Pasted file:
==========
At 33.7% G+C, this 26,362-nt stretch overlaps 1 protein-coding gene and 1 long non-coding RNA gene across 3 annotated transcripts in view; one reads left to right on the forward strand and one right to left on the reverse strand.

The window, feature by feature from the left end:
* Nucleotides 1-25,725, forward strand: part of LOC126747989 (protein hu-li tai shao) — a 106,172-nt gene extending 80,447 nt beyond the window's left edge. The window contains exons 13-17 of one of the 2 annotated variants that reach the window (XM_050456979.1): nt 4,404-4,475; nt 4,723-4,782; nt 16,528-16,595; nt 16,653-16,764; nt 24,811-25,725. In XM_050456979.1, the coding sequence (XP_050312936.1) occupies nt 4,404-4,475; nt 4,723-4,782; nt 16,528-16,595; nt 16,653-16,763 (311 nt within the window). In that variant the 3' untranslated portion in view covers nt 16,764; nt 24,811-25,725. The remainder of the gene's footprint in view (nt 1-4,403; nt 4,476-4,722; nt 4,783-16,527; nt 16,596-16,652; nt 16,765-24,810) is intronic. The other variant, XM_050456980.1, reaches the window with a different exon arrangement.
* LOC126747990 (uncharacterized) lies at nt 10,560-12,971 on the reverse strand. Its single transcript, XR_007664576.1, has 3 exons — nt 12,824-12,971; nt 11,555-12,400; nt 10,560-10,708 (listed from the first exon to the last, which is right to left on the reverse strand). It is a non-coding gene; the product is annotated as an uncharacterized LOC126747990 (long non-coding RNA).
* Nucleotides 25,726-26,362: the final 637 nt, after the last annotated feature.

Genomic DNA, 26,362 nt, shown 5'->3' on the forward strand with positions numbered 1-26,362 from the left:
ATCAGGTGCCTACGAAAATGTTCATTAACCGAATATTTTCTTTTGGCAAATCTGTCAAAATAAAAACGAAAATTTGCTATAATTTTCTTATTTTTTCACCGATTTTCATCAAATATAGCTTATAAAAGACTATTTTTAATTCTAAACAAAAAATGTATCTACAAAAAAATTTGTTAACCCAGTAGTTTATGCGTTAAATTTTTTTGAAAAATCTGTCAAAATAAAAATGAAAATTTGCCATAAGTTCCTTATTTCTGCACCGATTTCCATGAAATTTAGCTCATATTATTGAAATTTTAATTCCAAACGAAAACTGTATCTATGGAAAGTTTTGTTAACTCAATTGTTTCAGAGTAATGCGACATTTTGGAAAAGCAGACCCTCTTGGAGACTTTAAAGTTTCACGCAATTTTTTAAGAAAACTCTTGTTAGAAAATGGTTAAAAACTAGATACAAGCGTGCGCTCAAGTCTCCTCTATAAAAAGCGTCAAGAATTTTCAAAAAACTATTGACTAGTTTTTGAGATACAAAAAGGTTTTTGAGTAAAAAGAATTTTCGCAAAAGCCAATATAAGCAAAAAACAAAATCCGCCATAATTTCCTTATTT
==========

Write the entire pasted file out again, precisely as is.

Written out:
At 33.7% G+C, this 26,362-nt stretch overlaps 1 protein-coding gene and 1 long non-coding RNA gene across 3 annotated transcripts in view; one reads left to right on the forward strand and one right to left on the reverse strand.

The window, feature by feature from the left end:
* Nucleotides 1-25,725, forward strand: part of LOC126747989 (protein hu-li tai shao) — a 106,172-nt gene extending 80,447 nt beyond the window's left edge. The window contains exons 13-17 of one of the 2 annotated variants that reach the window (XM_050456979.1): nt 4,404-4,475; nt 4,723-4,782; nt 16,528-16,595; nt 16,653-16,764; nt 24,811-25,725. In XM_050456979.1, the coding sequence (XP_050312936.1) occupies nt 4,404-4,475; nt 4,723-4,782; nt 16,528-16,595; nt 16,653-16,763 (311 nt within the window). In that variant the 3' untranslated portion in view covers nt 16,764; nt 24,811-25,725. The remainder of the gene's footprint in view (nt 1-4,403; nt 4,476-4,722; nt 4,783-16,527; nt 16,596-16,652; nt 16,765-24,810) is intronic. The other variant, XM_050456980.1, reaches the window with a different exon arrangement.
* LOC126747990 (uncharacterized) lies at nt 10,560-12,971 on the reverse strand. Its single transcript, XR_007664576.1, has 3 exons — nt 12,824-12,971; nt 11,555-12,400; nt 10,560-10,708 (listed from the first exon to the last, which is right to left on the reverse strand). It is a non-coding gene; the product is annotated as an uncharacterized LOC126747990 (long non-coding RNA).
* Nucleotides 25,726-26,362: the final 637 nt, after the last annotated feature.

Genomic DNA, 26,362 nt, shown 5'->3' on the forward strand with positions numbered 1-26,362 from the left:
ATCAGGTGCCTACGAAAATGTTCATTAACCGAATATTTTCTTTTGGCAAATCTGTCAAAATAAAAACGAAAATTTGCTATAATTTTCTTATTTTTTCACCGATTTTCATCAAATATAGCTTATAAAAGACTATTTTTAATTCTAAACAAAAAATGTATCTACAAAAAAATTTGTTAACCCAGTAGTTTATGCGTTAAATTTTTTTGAAAAATCTGTCAAAATAAAAATGAAAATTTGCCATAAGTTCCTTATTTCTGCACCGATTTCCATGAAATTTAGCTCATATTATTGAAATTTTAATTCCAAACGAAAACTGTATCTATGGAAAGTTTTGTTAACTCAATTGTTTCAGAGTAATGCGACATTTTGGAAAAGCAGACCCTCTTGGAGACTTTAAAGTTTCACGCAATTTTTTAAGAAAACTCTTGTTAGAAAATGGTTAAAAACTAGATACAAGCGTGCGCTCAAGTCTCCTCTATAAAAAGCGTCAAGAATTTTCAAAAAACTATTGACTAGTTTTTGAGATACAAAAAGGTTTTTGAGTAAAAAGAATTTTCGCAAAAGCCAATATAAGCAAAAAACAAAATCCGCCATAATTTCCTTATTT